“Showed me her pewter”.  Emphasis is on ‘her’ that was short for ‘her collection’ (of pewter).  My grandmother collected old pewter... among other ‘old things’ that she collected after being “shown” these “things”
            By her grandmother... who was shown them by
            Her grandmother.
            That is the way ‘it’ was done; ‘I’ to ‘eye’
            A long time ago.

            And that is how I (‘I’)... learned; my grandmother told me.  Herself.  Slowly.  Overtime.  As she had been ‘told’.  She introduce the ‘it’ by ‘eye’ to ‘I’ and... that I had, too, an ‘I’... just like SHE had an ‘I’ that managed her ‘eye’ to examine (an old New England) world full of ‘it’ (objects).  A long time ago.
            ‘It’ was a very simple process... readily accomplished... by grandmother...
            In the old New England home.
            Grandmothers were in THE home back then.  Now... they are in ‘A home’.
            But that is not a ‘long time ago’... is it.

            Once I was ‘shown’ ‘the old things’ I, too, heard of the ‘old ways’ that created a fondness for these old things.  “MY FATHER’S GRANDFATHER’S BROKEN TANKARD” was a declaration of ...good taste.  “BATTLE” “OF WHITE PLAIN (s)”.  I have spoken of plain white before (Part Two).  They are both ‘from the same date’ (a long time ago).  “He carried it (the broken tankard) back”.  No matter that the actual broken tankard was not made until AFTER the Revolutionary ...War (circa 1810).  “She”... greatest grandmother treasured it for... “I must” for “every generation to come”.  The critical ‘I’ denotes, using ‘eye’, that the tankard is not... creamware but the slightly later ...and brighter (“dental”) white ‘pearlware’... with ‘hand painted’ decoration.  Members from the family “FOUGHT” in the “WAR OF EIGHTEEN TWELVE” too.  The broken tankard could have ‘come home from that’.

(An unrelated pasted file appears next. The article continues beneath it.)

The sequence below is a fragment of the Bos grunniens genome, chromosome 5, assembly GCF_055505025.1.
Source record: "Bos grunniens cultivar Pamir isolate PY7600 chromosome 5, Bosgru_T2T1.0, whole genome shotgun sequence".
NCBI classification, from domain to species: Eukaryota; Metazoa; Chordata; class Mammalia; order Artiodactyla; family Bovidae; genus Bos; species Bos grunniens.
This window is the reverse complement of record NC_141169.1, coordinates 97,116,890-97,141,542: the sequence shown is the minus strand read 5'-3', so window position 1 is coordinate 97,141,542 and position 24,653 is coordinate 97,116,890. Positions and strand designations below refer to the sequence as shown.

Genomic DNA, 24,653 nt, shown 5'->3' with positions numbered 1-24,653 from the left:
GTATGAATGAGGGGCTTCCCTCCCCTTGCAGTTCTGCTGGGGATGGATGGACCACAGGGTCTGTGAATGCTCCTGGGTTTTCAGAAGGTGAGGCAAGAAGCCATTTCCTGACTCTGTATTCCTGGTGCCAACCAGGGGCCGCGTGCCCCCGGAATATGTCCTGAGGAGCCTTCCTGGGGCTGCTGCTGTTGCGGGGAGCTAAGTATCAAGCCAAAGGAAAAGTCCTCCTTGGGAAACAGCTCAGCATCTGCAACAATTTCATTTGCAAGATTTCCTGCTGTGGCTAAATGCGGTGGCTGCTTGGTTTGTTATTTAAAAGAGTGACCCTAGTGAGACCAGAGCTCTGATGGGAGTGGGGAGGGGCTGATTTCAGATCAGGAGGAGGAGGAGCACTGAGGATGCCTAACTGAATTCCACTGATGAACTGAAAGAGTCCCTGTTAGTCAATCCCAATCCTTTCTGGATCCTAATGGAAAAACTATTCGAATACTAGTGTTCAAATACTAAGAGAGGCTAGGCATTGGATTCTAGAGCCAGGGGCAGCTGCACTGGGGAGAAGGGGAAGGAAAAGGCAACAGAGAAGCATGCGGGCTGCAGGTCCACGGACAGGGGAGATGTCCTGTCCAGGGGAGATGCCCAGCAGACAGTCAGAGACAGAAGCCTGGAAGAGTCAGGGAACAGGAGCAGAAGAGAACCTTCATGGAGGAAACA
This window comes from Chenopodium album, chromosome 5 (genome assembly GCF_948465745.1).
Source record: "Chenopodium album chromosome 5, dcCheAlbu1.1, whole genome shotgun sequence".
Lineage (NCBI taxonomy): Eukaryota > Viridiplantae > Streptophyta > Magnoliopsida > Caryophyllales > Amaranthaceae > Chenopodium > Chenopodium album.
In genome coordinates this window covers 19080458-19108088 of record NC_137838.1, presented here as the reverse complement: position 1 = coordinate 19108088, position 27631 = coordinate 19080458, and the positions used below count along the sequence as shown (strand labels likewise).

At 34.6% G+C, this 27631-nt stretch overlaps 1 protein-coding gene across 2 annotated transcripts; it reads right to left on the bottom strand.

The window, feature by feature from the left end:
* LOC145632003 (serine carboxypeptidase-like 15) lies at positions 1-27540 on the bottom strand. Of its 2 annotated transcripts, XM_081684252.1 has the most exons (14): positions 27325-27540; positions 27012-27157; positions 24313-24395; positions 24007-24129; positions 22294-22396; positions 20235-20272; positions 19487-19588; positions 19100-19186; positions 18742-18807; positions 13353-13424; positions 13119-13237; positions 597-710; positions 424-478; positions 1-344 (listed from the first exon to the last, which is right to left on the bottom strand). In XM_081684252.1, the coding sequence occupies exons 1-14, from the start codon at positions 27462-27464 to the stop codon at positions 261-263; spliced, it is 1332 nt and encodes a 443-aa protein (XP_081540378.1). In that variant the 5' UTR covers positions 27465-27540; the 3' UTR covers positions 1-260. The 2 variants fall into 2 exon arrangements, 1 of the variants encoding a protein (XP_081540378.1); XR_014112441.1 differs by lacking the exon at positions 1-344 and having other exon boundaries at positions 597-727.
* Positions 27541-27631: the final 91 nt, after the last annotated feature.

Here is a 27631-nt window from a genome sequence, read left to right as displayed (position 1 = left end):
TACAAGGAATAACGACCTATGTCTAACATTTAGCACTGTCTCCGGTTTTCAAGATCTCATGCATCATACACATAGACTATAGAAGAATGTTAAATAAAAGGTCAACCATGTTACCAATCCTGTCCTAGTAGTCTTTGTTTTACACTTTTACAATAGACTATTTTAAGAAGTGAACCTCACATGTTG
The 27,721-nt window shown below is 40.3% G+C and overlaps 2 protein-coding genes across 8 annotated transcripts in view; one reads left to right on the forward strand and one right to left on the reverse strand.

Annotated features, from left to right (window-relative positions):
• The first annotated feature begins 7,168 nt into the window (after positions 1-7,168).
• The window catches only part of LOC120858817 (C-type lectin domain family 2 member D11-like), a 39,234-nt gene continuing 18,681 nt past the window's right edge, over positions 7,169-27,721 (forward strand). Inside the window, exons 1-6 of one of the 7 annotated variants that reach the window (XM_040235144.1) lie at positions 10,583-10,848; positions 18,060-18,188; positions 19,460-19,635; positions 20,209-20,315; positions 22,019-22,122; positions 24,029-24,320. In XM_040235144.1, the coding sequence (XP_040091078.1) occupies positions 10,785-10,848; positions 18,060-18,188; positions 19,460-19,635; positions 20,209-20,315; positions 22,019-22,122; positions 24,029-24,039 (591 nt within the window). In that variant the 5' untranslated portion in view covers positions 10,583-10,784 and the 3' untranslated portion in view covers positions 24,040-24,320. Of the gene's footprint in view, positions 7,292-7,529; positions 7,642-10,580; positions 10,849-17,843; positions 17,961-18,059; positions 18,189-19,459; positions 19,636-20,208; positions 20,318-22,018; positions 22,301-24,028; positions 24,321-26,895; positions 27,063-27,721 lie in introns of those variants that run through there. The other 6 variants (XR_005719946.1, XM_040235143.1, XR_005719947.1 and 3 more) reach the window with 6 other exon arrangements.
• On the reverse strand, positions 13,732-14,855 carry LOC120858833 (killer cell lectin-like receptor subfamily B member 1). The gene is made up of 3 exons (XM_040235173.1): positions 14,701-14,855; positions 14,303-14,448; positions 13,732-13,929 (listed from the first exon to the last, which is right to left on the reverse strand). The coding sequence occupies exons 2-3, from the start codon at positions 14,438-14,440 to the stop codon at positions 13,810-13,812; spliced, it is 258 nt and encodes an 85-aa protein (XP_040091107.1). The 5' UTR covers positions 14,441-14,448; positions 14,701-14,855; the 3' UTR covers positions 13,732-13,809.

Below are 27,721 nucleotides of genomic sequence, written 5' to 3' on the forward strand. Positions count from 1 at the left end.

“OH GRANDMOTHER”... your great grandmother did not have a smart phone so could not SEE all of the ‘brushstroke’ decorated pearlware tankards ‘there are’ “on the Internet”.  AND NOW YOU HAVE DIED and left that broken tankard behind TOO.  What am I going to do with it?
            That is easy.  I’ll ‘get rid of it’ (throw it out)
            “I don’t know what it is”.

            The semblance of discord to the ritual of great grandmother’s heritage craft is easily found... among the antiquarian ‘it’ I purloin.  Stickers, notes, mentions, keepsakes, collections, storage, hoarding and messages... from the corners of old rooms.  Documenting ‘it’ has ‘always been done in the home’.  Until recently.  By 1840, ‘old things’ and ‘old ways’ were already gathered as more than curiosities.  The process continued for nearly one hundred fifty years (1825-1975).  And then was erased.  1975 saw the start of the flourish and rash of ‘antiques’ ‘dealers’ who “did this”; commercially appreciate ‘old things’ from ‘a long time ago’ that were, evidently... “IN” “GRANDMOTHER’S HOUSE”.  Looting has taken place.  Grandmother’s house is ‘empty’ of ‘antiques’... and all else that ‘can be sold’.

            The ‘can be sold’ reached an object-self-sensitive-saturation point and... “the market” crashed.  Every old footstool and old pairs of old snowshoes are... ‘for sale’ in an ‘antiques shop’.  Right now.  No one is buying them... unless they are ‘cheap’.  That last is relative to the ‘I’ that utters it... about ‘it’ ...after ...surveillance.